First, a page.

Dating After Divorce: Jellyfish Breakup


I’ve been coaching an under 30 something guy, helping him with his break up. My heart goes out to him because he was in deep and his girl was taking him for a ride.

Dan bought his girlfriend moved in together. Everything was blissful until Dan lost his job. That was a big blow to his ego and he says the situation may have caused him to be suddenly needy. Dan admits that he probably called Jill too often at work because he was board or lonely and may have required too much of her attention. Or maybe more than she had bargained for originally.

Jill started to pull away, fights broke out regularly, and both were miserable. Here’s where it gets interesting. Jill made a new rule that she didn’t want to discuss the relationship. Then she moved out, but left all her stuff. She still called and texted him. They still went out on dates.

But Jill refused to discuss what was going on and claimed she simply needed some space while he got his poo-poo together. And she wished he could reclaim his confidence – to be the man he was when she first met him vs. this new clingy guy.

Needless to say, Dan was pulling his hair out, didn’t know what to do and contacted me.

I found the whole thing fascinating because from my perspective, Jill was playing the traditional man’s role in this scenario. "I don’t want to talk about it" is usually what the guy says right? Well not this time.

I confirmed for Dan that this was a tough one especially since no discussion was possible. How can you negotiate or compromise when you can’t talk about things? You know where my recommendation is going don’t you?

Let go of Jill I told him. Tell her to come get her stuff and don’t be home for her pack-up party. Kick her to the curb to quote a good friend of mine. This is truly the only next step available for a self-respecting soul.

But Dan just couldn’t do it. He kept calling her, pleading with her, questioning her about what went wrong and how he could change things back to the way they were. It’s very sad. Things rarely go back -it almost never happens. What’s worse, chasing after Jill didn’t make Dan look confident did it? Nope, he looked even more needy than ever which had become a big turn-off for Jill.

That’s why the kick her to the curb suggestion – because anyone with self-respect and a spine would stop the drama and end it. I suggested to Dan that he could simply tell her that he’d like to continue the relationship anytime she wanted to  move back in and be committed again. So he didn’t have to end on a bad note -that still leaves the door open – but for a healthy relationship.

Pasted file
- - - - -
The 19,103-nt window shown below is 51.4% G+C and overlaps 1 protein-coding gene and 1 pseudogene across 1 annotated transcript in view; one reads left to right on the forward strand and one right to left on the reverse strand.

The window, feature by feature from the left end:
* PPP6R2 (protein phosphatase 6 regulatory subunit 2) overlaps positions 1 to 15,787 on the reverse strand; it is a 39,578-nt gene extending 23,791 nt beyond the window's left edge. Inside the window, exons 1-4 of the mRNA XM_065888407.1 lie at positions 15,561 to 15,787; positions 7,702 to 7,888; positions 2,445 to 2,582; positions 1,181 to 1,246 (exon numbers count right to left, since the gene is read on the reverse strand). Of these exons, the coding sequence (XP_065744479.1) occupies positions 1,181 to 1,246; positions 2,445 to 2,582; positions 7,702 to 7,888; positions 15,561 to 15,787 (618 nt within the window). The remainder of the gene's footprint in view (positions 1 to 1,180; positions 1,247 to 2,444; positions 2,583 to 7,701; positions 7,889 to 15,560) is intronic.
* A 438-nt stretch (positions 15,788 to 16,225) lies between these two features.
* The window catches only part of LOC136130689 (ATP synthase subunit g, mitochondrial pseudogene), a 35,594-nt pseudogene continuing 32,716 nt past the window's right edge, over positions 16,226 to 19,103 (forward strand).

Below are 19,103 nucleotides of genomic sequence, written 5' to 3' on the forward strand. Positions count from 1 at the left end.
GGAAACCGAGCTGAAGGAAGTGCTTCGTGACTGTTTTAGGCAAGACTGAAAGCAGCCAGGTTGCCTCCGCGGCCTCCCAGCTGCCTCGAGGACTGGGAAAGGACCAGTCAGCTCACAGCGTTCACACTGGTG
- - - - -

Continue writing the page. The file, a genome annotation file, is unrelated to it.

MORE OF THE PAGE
Jill, in reaction to the changes Dan was going through, had made this an impossible situation. She wouldn’t break up with Dan, and she wouldn’t stay with him either. But she kept calling him. Now what is that indecision on her part about? They both a part in this heart-wrenching drama. Perhaps neither one has the backbone required to move forward.

Jellyfish don’t have spines or a backbone. They flutter around and repeat the same mistakes over and over again, stating that they just can’t help it. You can hear them repeating the sad mantra -"I can’t help it, I can’t help it"

I reached out to Dan to explain that helping himself is EXACTLY what is required. No one else can take charge of his life. No one else can regain that self-respect for him. I hope he finds the inner strength to get her stuff out of his place and out of his sight. Only space and time can heal these wounds and the sooner Jill’s stuff is out, the sooner he can start the healing phase.

If you ever find yourself in this situation where your partner has one foot in and one foot out, kick him or her to the curb. If you want to, you can tell the person to return when s/he decide s/he is ready to be "all-in.". Nothing else is fair to you. You can’t negotiate when you are on uneven ground. You both have to be in it to work through it.

In case things start getting a little briny in your relationship and the smell of the ocean at low tide comes to mind, remember that s when you usually see those poor jellyfish, beached on the sandy shore. Not a good vision. Let it motivate you out of any jellyfish tendencies that may be lurking in your mind and stand up for yourself.

Healthy and alone is far better than being jerked around and taken advantage of. And let’s not forget- there are countless other fish in the sea – most with excellent skeletal systems.




Single for too long, Ronnie wanted to find love. She put her skills from personal development and her spiritual path to work, dating 30 men in 15 months to meet her adorable husband Paul. Discovering the keys to manifesting and midlife dating, she founded It’s Never Too Late to help smart, successful women find love or live an empowered and magical life. Ronnie Ann Ryan, MBA, CCC, is a Certified Coach who has helped 1,000s of midlife women with her Love & Magical Life Coach services. She’s the host of the Breathe Love & Magic podcast and has been featured on NBC, ABC, & Fox News, NPR, BBC, eHarmony,, and Connecticut Magazine among others. Also, Ronnie is the author of 6 books which are available on Amazon.

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